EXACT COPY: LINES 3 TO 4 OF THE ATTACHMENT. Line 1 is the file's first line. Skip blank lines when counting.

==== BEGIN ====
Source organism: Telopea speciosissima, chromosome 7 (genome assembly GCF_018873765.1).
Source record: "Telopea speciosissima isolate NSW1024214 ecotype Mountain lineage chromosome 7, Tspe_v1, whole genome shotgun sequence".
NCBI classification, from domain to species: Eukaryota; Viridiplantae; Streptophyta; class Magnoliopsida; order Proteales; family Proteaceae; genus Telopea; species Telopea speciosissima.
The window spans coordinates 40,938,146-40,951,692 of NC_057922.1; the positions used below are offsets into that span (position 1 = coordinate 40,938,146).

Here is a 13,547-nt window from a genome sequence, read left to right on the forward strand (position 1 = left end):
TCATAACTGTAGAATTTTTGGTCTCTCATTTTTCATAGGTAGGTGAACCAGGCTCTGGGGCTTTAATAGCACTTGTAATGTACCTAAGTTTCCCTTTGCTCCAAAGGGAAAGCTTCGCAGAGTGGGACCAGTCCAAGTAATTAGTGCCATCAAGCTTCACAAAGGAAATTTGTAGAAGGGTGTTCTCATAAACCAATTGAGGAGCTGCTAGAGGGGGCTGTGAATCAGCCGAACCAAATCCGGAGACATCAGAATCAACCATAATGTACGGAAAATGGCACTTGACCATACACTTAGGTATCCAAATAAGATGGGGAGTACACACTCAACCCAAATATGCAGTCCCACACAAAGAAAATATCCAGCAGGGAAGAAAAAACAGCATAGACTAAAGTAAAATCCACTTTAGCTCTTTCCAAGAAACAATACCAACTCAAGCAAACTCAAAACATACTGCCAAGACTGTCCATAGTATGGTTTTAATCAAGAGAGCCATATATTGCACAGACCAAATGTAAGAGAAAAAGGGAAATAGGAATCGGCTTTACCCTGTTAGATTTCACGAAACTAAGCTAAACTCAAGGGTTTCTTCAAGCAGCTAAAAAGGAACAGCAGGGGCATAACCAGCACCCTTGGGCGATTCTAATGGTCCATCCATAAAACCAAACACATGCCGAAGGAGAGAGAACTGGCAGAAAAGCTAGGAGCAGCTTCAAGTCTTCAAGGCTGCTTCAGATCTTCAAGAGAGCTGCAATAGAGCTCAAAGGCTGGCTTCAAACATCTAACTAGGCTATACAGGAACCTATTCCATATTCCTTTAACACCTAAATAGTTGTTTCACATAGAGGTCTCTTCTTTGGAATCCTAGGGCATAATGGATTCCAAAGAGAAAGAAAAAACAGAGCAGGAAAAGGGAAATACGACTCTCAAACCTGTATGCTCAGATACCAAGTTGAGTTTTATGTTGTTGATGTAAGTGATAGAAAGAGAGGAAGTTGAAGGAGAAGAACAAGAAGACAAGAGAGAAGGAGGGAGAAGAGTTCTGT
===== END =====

NCBI classification, from domain to species: Eukaryota; Viridiplantae; Streptophyta; class Magnoliopsida; order Proteales; family Proteaceae; genus Telopea; species Telopea speciosissima.
The window spans coordinates 40,938,146-40,951,692 of NC_057922.1; the positions used below are offsets into that span (position 1 = coordinate 40,938,146).